“We have worked with other NWS (National Weather Service) offices in states with large Amish populations, including NWS State College, Pennsylvania, to learn how they approach weather safety with the Amish communities who live in their areas,” Snyder said. “Additionally, several members of our task force attended a conference about weather safety and the Amish this summer that was hosted in Lancaster, Pennsylvania. From these interactions we’ve learned a lot about the Amish way of life and how best to engage them. It’s all about building one-on-one relationships and creating trust. No two Amish communities are the same, each having its own rules and restrictions. What may go over well in one community may not in the next. From our efforts we have developed a toolkit for anyone interested in working with the Amish and off-grid communities. Our vision is for this toolkit to hold a repository of information that any office can utilize to aid in their efforts of working with the Amish. But more so, we hope this starts the dialogue and ignites the effort to work with this historically underserved population.”
The Amish don’t have electricity in their homes and they don’t allow the use of any modern tech, even something as basic as an AM/FM radio to the rest of the population.  To work around that challenge, WARN worked with weather radio manufacturer Midland which agreed to manufacture a special weather radio that would be compatible with the Amish way of life: it won’t receive AM/FM radio signals, it’s solar-powered with a hand-crank, and it will only receive weather radio broadcasts.  The Amish-friendly weather radio costs about $30 each.
Self-proclaimed “Digital Nomads” Beth and Court that create content for their YouTube Channel got wind of WARN’s efforts. Days ago, they used social media to attempt to raise $750 to purchase special weather radios for families like the Amish who normally wouldn’t have them. As of today, their fundraising efforts have raised more than $1,650 and they continue to raise more money today.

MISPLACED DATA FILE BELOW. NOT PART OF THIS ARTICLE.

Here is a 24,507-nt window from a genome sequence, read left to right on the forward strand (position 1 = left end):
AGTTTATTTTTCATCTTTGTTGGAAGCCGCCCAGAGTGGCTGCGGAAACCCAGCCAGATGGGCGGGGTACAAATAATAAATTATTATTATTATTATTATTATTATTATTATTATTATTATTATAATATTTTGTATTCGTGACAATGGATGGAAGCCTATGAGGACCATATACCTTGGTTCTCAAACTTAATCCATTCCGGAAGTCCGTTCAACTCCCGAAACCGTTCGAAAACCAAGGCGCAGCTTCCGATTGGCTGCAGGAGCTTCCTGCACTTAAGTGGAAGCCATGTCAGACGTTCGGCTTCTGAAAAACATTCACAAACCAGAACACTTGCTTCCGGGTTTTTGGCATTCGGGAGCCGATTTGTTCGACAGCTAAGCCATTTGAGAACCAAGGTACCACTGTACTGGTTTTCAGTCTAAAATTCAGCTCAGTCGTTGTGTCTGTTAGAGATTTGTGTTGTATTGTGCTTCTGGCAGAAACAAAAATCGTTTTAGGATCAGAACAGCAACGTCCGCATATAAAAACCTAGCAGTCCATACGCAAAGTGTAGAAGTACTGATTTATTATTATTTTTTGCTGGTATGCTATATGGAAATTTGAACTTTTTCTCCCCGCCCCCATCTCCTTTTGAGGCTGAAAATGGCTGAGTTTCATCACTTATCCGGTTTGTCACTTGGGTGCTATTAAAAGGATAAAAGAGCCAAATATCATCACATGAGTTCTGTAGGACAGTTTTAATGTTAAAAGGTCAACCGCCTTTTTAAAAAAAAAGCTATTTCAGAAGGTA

“We know there are thousands of Amish communities across the country, as well as significant numbers of similar communities , such as  Old Order Mennonite, Brethren, etcetera…in addition to people that prefer to live off-grid,” Snyder said. He adds, “.While we’re tremendously grateful for the fundraising support we’ve gotten so far, we know that it will not be enough to buy weather radios for every household in these communities that needs one. Our goal is to use these funds to purchase and distribute the weather radios to a few families in each Amish or off-grid community in Kentucky. Once word starts to spread about how useful they are, our hope is people will order the radios from Midland. To promote the radios and weather safety in general, we’ve partnered with The Budget which is a weekly nationwide newspaper that serves these communities with a distribution of 50,000. The publisher of The Budget has agreed to let us advertise these weather radios for free once they are available for purchase. We also publish a monthly weather safety column in The Budget and in a monthly University of Kentucky Agricultural Extension Service newsletter that many Amish families receive in the mail.”
Midland is also providing a discount on the radios for bulk orders from the WARN task force and other emergency services organizations such as emergency managers across the country.
Snyder says they’ve also applied for a grant to help purchase additional weather radios to distribute. “Beyond the radios, we hope to promote a culture of weather safety and preparedness for all kinds of hazardous weather.”